Rashid Bakr was born in Chicago, and his family moved to the Bronx when he was four. He became a musician because of the profound influence John Coltrane had on him, and because Rashids uncle was the great Papa Jo Jones, the father of modern drumming. As a child, Rashid remembers that Art Blakey and Max Roach visited the family, and the former gave him his first set of sticks; one of his early playing memories is sitting in with his uncle in a Dixieland band at the Worlds Fair. Later drum heroes for Rashid included Andrew Cyrille, Elvin Jones, Sunny Murray, and Milford Graves (who also gave him other mystical healing arts besides music, including acupuncture and herbology). But Rashid also loved to immerse himself in the playing of Kenny Clarke (wanting to get some of those fine chops), and his present favorite is Tony Williams (for playing up top a lot). Rashid went to Queens College to study chemistry and psychology, and to graduate school for clinical psychology at Brooklyn College. As a fan in college, he went to every John Coltrane and Miles Davis concert, and his father bought him his first drum set.
and an Army stint, it was saxophonist Bobby Zankel who took Rashid Bakr
to audition for the Cecil Taylor big band in 73, and he played two
concerts with Cecil Taylor at the time, one at Columbia University and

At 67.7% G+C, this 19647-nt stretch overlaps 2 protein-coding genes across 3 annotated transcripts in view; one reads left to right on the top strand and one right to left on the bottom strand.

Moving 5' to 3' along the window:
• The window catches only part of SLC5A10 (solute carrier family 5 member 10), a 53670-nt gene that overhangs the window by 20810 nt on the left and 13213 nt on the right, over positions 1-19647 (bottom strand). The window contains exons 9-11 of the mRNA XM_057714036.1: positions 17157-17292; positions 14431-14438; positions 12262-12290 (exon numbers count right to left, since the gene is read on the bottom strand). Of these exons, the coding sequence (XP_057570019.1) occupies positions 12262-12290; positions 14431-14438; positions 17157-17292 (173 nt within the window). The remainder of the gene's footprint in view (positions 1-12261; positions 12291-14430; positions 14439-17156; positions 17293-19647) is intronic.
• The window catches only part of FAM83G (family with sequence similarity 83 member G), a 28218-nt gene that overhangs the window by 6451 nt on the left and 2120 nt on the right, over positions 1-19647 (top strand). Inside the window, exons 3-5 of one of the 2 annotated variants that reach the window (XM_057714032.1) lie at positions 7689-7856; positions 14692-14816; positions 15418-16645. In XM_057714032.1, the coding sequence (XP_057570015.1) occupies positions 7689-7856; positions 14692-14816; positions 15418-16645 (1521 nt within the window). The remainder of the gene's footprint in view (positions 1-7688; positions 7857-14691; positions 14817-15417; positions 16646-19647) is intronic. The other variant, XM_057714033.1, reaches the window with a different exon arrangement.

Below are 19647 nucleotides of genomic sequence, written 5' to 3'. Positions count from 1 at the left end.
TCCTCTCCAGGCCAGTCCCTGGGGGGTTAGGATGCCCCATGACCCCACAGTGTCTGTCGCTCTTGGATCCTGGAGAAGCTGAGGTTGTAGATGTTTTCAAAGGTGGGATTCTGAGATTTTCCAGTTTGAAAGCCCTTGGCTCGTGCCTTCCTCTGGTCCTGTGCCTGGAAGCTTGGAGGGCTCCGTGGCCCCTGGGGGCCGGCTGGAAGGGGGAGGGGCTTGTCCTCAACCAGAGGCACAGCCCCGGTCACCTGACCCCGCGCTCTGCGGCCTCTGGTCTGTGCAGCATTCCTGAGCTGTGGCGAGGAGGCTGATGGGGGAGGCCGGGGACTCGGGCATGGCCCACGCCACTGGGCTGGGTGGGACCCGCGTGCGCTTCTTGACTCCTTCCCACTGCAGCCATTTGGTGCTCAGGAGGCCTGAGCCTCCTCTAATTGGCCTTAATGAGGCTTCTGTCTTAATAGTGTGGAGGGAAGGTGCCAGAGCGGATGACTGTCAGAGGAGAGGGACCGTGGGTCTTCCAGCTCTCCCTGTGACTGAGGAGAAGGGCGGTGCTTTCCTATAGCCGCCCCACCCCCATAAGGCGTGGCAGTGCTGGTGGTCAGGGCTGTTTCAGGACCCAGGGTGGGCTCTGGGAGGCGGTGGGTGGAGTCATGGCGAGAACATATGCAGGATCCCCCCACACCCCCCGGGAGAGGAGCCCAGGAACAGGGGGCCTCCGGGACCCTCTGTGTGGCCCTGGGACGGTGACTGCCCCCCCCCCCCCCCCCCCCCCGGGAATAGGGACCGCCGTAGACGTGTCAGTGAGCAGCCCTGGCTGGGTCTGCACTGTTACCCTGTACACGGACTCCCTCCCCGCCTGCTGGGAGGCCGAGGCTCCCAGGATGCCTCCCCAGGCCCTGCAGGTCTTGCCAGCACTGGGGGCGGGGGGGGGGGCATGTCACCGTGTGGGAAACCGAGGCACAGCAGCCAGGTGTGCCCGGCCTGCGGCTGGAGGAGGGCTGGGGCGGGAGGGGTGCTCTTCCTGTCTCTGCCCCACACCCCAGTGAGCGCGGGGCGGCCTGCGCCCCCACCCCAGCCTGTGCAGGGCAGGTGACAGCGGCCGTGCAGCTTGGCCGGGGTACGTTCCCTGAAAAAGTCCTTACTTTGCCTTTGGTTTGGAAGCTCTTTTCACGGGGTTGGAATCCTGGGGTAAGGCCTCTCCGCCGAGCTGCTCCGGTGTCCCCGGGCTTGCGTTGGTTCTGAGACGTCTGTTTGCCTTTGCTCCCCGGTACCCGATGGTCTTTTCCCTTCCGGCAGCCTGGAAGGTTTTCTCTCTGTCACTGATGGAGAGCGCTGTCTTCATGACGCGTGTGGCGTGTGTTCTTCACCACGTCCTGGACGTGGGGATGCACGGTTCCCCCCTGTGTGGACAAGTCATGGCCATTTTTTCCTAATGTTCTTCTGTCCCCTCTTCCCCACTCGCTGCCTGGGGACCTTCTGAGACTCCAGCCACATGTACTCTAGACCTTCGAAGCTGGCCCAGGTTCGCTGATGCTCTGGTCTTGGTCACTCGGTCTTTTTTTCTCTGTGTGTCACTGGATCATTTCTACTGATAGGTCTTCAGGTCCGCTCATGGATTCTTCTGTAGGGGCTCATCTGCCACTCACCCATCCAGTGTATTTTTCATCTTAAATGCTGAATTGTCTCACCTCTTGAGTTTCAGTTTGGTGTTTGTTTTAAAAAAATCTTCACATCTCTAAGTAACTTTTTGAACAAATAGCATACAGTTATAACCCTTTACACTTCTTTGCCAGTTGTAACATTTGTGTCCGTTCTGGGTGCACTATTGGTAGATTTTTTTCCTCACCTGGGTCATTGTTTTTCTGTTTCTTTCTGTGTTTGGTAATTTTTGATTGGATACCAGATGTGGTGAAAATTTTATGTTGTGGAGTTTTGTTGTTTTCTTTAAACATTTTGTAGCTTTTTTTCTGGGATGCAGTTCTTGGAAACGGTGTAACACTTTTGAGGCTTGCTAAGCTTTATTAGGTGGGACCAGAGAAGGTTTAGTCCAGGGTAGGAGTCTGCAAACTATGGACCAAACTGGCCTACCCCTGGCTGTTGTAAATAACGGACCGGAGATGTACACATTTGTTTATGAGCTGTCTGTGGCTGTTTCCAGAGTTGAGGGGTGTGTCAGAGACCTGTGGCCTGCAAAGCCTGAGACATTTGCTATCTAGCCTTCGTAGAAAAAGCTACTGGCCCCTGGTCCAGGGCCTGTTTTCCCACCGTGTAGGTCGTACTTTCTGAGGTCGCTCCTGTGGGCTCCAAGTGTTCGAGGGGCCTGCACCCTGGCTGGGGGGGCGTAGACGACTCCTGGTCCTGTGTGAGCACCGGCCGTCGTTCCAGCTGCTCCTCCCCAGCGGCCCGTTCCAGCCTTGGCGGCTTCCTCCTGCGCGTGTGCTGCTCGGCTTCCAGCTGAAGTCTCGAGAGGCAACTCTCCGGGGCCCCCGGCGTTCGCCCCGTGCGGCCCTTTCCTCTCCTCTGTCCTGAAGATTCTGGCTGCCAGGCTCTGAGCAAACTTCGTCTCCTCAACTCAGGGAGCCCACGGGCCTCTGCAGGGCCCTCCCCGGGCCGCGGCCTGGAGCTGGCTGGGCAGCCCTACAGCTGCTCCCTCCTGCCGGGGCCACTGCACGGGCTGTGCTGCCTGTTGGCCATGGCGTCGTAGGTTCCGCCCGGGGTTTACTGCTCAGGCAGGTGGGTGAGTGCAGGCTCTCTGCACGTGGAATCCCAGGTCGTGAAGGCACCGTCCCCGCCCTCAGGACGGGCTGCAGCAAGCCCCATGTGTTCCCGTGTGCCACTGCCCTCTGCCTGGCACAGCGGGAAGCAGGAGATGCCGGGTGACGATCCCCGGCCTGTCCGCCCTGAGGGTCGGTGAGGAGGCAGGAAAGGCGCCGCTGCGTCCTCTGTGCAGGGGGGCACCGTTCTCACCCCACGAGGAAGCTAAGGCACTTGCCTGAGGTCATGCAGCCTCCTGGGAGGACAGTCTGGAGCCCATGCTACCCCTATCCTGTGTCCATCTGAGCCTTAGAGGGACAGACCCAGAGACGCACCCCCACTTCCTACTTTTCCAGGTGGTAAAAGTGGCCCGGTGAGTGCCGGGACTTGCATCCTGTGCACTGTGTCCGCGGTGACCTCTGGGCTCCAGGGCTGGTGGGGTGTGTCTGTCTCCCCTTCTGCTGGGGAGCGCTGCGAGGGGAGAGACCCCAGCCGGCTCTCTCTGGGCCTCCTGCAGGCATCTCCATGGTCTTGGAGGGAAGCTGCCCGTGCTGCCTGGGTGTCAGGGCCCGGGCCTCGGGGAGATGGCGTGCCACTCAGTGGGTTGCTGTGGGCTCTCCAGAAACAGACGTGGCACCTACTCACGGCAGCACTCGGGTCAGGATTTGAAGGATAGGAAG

the other at Carnegie Hall. William Parker was also in that band and told
him about Jemeel Moondoc, who had moved to New York in 76, and Rashid
joined Jemeels Ensemble Muntu from 1975 to 1981; one of the great
legendary loft~era bands, Muntu recorded five albums & toured extensively.
By the early 8Os, Rashid Bakr was also playing with Billy
Bang, Roy Campbell, Jr., Raphé Malik, David Murray, David S. Ware,
Frank Wright, and others. In 81 Rashid rejoined Cecil Taylor for
three more years, playing mostly in Europe in a quartet setting with Jimmy
Lyons and William Parker.
A devoted family man, Rashid Bakr works at the Lighthouse helping find employment for the blind when hes not playing music. He says that at this point in his life as a musician, he wants to sharpen what I have. - Margaret Davis (with Rashid Bakr)
Time Out New York (1O/O2) declares Rashid Bakr among the best avant~garde drummers, a timekeeper whose pulse is so subtle, supple and steady that he makes expressionism sound positively swinging. And according to Byron Coley & Michael Ehlers 98 Fire in the Valley Festival program notes, Rashid Bakr is one of improvising musics most consistently questing drummers. Using his full kit in a manner that seems to have been forgotten by many of his contemporaries, Mr. Bakrs playing seems to gush from a deep emotional well.... His rumbles will be felt to the core of your being. Hold on tight. - #
as a Leader:
as a Co-Leader:
Discography as a Sideman: